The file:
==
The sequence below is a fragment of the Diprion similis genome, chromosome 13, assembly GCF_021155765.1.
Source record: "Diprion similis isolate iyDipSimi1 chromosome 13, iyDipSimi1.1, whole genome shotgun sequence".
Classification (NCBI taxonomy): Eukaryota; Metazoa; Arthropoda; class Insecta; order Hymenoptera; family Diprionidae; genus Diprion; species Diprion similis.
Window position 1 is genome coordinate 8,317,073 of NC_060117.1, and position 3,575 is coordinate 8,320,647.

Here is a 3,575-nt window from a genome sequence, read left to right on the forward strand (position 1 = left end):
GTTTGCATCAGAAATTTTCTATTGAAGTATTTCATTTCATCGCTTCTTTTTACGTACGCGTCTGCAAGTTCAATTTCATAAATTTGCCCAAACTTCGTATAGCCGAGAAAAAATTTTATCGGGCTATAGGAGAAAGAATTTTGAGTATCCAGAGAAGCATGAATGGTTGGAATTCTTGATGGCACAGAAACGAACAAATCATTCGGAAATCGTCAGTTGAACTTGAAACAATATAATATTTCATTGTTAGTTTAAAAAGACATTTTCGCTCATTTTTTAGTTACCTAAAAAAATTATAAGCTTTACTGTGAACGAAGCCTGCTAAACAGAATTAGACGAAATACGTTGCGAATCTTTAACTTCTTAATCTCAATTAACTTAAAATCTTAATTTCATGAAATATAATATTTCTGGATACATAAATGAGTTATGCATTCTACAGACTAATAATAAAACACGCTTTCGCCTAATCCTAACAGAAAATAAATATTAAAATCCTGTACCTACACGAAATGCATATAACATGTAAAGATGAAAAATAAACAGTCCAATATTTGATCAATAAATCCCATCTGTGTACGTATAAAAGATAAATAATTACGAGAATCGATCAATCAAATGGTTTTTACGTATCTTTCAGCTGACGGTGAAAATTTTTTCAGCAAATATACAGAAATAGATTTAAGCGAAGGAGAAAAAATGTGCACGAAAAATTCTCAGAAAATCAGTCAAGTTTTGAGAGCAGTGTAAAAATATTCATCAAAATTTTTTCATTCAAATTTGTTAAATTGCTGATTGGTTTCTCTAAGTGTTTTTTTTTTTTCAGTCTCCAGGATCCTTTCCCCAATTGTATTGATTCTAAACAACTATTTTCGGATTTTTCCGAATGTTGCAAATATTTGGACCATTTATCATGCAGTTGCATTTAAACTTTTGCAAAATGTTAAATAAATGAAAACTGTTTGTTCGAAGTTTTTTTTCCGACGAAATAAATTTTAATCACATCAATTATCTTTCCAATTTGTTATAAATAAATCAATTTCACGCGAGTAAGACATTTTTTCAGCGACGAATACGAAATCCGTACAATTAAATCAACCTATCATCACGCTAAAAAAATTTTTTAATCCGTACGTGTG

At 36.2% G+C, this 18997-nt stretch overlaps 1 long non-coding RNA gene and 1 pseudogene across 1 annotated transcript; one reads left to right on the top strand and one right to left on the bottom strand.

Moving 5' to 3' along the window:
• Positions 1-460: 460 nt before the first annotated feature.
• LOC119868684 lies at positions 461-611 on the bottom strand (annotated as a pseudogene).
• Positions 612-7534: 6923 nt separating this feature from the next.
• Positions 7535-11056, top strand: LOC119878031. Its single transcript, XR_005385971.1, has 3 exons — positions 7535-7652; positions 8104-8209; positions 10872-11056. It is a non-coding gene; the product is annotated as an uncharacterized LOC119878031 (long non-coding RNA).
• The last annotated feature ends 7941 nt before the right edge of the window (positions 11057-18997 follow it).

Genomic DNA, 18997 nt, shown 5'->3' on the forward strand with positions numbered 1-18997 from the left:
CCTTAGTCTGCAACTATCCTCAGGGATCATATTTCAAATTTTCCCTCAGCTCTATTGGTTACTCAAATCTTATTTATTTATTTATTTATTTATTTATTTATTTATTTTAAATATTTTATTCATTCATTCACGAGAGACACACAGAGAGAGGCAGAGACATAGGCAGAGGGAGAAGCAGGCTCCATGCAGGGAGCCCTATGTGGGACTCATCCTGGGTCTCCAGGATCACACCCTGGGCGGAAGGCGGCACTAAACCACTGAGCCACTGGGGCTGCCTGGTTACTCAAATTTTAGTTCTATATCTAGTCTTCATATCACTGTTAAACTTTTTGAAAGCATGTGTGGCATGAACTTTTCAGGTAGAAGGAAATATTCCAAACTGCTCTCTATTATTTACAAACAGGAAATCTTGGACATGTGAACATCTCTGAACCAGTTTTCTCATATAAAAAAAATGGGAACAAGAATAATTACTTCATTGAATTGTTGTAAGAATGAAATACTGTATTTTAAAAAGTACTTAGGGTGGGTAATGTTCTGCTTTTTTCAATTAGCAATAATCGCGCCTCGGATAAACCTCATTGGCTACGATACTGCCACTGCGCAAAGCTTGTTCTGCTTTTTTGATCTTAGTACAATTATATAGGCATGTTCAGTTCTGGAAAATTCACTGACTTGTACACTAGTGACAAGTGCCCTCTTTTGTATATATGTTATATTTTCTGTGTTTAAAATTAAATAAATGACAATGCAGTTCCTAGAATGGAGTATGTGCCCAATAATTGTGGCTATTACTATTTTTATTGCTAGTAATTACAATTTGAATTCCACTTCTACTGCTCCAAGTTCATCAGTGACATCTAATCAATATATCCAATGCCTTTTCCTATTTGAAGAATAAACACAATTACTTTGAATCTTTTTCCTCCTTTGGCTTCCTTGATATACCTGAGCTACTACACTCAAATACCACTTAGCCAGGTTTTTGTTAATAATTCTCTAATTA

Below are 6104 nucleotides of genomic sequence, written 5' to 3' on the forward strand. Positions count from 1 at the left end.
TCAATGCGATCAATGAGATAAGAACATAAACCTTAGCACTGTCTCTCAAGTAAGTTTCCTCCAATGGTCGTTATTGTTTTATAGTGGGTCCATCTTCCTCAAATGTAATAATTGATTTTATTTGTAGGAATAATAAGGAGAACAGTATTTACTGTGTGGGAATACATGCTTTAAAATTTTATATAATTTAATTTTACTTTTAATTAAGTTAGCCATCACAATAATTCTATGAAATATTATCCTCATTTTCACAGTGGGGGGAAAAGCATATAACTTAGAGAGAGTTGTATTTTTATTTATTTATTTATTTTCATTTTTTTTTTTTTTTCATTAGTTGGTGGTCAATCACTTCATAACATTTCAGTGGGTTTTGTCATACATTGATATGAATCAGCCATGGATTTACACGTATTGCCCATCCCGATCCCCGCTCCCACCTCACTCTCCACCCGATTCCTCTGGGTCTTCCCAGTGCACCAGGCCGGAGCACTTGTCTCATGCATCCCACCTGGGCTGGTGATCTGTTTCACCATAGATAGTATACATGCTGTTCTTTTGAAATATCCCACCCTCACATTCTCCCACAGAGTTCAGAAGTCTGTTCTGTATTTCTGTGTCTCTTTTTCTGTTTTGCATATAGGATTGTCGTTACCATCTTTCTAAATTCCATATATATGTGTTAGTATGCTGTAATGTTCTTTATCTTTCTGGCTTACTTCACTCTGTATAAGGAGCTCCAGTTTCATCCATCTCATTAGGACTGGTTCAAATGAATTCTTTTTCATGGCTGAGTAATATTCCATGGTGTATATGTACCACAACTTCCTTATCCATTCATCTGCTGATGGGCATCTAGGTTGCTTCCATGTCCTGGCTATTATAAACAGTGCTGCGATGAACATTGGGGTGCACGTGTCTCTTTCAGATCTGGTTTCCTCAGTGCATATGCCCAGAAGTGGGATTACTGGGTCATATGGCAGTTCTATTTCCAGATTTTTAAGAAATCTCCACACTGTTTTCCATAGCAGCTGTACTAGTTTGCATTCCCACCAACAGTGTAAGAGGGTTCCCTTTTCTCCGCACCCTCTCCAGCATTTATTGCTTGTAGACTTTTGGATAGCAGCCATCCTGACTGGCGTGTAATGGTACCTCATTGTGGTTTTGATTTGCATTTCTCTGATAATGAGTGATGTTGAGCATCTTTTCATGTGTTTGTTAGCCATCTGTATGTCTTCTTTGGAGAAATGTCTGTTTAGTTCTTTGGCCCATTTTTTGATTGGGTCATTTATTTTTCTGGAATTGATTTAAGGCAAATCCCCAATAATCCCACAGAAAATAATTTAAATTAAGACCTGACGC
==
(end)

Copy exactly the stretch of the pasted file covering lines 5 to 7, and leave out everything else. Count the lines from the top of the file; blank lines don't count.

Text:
Here is a 3,575-nt window from a genome sequence, read left to right on the forward strand (position 1 = left end):
GTTTGCATCAGAAATTTTCTATTGAAGTATTTCATTTCATCGCTTCTTTTTACGTACGCGTCTGCAAGTTCAATTTCATAAATTTGCCCAAACTTCGTATAGCCGAGAAAAAATTTTATCGGGCTATAGGAGAAAGAATTTTGAGTATCCAGAGAAGCATGAATGGTTGGAATTCTTGATGGCACAGAAACGAACAAATCATTCGGAAATCGTCAGTTGAACTTGAAACAATATAATATTTCATTGTTAGTTTAAAAAGACATTTTCGCTCATTTTTTAGTTACCTAAAAAAATTATAAGCTTTACTGTGAACGAAGCCTGCTAAACAGAATTAGACGAAATACGTTGCGAATCTTTAACTTCTTAATCTCAATTAACTTAAAATCTTAATTTCATGAAATATAATATTTCTGGATACATAAATGAGTTATGCATTCTACAGACTAATAATAAAACACGCTTTCGCCTAATCCTAACAGAAAATAAATATTAAAATCCTGTACCTACACGAAATGCATATAACATGTAAAGATGAAAAATAAACAGTCCAATATTTGATCAATAAATCCCATCTGTGTACGTATAAAAGATAAATAATTACGAGAATCGATCAATCAAATGGTTTTTACGTATCTTTCAGCTGACGGTGAAAATTTTTTCAGCAAATATACAGAAATAGATTTAAGCGAAGGAGAAAAAATGTGCACGAAAAATTCTCAGAAAATCAGTCAAGTTTTGAGAGCAGTGTAAAAATATTCATCAAAATTTTTTCATTCAAATTTGTTAAATTGCTGATTGGTTTCTCTAAGTGTTTTTTTTTTTTCAGTCTCCAGGATCCTTTCCCCAATTGTATTGATTCTAAACAACTATTTTCGGATTTTTCCGAATGTTGCAAATATTTGGACCATTTATCATGCAGTTGCATTTAAACTTTTGCAAAATGTTAAATAAATGAAAACTGTTTGTTCGAAGTTTTTTTTCCGACGAAATAAATTTTAATCACATCAATTATCTTTCCAATTTGTTATAAATAAATCAATTTCACGCGAGTAAGACATTTTTTCAGCGACGAATACGAAATCCGTACAATTAAATCAACCTATCATCACGCTAAAAAAATTTTTTAATCCGTACGTGTG

At 36.2% G+C, this 18997-nt stretch overlaps 1 long non-coding RNA gene and 1 pseudogene across 1 annotated transcript; one reads left to right on the top strand and one right to left on the bottom strand.